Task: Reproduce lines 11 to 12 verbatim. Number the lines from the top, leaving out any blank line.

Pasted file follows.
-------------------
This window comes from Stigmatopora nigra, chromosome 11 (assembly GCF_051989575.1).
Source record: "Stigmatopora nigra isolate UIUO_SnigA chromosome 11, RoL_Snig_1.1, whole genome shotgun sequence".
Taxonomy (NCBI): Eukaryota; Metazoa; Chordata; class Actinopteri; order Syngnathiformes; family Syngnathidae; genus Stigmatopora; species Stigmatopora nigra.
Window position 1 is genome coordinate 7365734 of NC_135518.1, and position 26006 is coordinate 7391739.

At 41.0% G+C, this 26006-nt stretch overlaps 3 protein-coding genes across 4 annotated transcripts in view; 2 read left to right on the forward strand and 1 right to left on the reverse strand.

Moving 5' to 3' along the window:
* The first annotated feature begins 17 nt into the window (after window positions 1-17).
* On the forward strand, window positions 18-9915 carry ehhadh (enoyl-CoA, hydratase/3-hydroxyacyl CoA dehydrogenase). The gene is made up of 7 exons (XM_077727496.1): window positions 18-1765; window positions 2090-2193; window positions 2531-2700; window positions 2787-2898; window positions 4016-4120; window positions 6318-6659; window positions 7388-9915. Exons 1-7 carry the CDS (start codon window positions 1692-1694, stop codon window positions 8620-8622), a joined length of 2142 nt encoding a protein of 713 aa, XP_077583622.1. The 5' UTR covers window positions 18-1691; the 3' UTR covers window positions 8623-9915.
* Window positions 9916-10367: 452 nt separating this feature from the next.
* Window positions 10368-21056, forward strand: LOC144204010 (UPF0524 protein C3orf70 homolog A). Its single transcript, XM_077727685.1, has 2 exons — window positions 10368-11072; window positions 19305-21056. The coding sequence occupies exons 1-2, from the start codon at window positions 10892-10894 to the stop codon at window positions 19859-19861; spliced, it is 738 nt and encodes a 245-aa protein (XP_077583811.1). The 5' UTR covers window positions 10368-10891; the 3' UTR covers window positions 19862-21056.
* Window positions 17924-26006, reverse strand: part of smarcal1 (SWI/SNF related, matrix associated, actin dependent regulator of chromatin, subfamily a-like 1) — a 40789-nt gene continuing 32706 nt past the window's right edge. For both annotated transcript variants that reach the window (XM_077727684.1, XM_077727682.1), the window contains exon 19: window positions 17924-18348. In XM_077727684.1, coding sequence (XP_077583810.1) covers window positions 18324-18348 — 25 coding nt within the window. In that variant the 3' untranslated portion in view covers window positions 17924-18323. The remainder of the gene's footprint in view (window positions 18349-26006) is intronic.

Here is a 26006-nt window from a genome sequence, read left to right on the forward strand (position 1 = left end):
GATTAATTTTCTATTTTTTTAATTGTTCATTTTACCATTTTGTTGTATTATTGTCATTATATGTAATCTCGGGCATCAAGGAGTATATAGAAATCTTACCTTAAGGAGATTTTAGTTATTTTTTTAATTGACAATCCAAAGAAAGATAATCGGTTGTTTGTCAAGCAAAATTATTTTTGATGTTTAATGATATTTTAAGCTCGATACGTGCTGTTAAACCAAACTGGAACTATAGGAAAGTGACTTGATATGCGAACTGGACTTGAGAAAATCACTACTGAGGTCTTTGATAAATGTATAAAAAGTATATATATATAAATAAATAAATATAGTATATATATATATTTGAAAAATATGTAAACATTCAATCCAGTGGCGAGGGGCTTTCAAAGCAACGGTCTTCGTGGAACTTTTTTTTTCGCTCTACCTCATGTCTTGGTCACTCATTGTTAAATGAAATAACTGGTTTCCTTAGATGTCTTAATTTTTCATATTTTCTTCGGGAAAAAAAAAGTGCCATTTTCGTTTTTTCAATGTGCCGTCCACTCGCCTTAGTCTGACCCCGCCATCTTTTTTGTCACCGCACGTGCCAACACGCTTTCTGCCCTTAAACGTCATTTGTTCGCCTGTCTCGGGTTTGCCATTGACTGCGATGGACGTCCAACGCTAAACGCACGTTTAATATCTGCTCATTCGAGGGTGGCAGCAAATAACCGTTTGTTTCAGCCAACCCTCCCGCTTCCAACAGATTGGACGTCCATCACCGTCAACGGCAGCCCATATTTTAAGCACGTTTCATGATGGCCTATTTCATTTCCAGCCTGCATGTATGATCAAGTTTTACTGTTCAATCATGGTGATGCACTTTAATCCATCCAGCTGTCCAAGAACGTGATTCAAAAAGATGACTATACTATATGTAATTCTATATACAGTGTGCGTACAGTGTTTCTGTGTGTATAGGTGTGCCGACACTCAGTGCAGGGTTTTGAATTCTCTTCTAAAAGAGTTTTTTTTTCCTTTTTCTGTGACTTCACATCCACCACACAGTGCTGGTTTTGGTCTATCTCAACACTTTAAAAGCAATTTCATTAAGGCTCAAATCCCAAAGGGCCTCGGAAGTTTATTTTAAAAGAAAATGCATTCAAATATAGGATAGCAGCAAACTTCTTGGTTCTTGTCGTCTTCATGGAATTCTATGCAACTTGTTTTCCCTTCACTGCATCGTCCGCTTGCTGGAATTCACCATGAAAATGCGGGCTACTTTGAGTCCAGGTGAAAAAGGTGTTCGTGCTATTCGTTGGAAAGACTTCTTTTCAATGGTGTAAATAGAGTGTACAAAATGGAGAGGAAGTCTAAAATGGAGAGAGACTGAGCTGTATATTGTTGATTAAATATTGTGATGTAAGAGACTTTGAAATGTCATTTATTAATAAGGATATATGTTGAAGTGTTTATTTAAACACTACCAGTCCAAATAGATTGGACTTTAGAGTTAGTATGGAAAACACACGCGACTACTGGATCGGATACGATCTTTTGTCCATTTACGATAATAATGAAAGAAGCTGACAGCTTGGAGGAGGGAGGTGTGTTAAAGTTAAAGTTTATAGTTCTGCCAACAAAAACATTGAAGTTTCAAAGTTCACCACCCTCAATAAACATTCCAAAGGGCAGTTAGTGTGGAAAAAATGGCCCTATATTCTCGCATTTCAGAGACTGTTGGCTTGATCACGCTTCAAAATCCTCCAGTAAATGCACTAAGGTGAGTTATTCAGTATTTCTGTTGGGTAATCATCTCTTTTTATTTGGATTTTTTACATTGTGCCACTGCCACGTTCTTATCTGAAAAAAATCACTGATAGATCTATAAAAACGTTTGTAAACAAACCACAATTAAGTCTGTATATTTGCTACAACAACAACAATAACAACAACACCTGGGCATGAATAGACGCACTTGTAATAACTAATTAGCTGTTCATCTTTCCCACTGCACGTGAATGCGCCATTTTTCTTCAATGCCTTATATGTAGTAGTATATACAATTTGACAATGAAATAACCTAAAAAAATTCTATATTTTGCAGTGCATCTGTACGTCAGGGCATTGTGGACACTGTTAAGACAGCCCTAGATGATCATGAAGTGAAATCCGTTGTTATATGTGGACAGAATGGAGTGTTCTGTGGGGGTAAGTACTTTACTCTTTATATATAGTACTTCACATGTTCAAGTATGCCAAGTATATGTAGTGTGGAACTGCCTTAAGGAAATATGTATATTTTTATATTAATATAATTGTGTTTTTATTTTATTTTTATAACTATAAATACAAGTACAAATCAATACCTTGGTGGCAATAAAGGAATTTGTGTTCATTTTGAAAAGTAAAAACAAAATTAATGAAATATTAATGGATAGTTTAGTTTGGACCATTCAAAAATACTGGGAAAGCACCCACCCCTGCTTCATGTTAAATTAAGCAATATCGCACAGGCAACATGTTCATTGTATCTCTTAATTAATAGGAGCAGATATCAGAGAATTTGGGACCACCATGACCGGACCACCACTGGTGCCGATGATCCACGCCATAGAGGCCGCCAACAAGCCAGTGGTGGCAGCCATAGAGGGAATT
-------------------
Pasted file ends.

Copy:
* Window positions 17924-26006, reverse strand: part of smarcal1 (SWI/SNF related, matrix associated, actin dependent regulator of chromatin, subfamily a-like 1) — a 40789-nt gene continuing 32706 nt past the window's right edge. For both annotated transcript variants that reach the window (XM_077727684.1, XM_077727682.1), the window contains exon 19: window positions 17924-18348. In XM_077727684.1, coding sequence (XP_077583810.1) covers window positions 18324-18348 — 25 coding nt within the window. In that variant the 3' untranslated portion in view covers window positions 17924-18323. The remainder of the gene's footprint in view (window positions 18349-26006) is intronic.

Here is a 26006-nt window from a genome sequence, read left to right on the forward strand (position 1 = left end):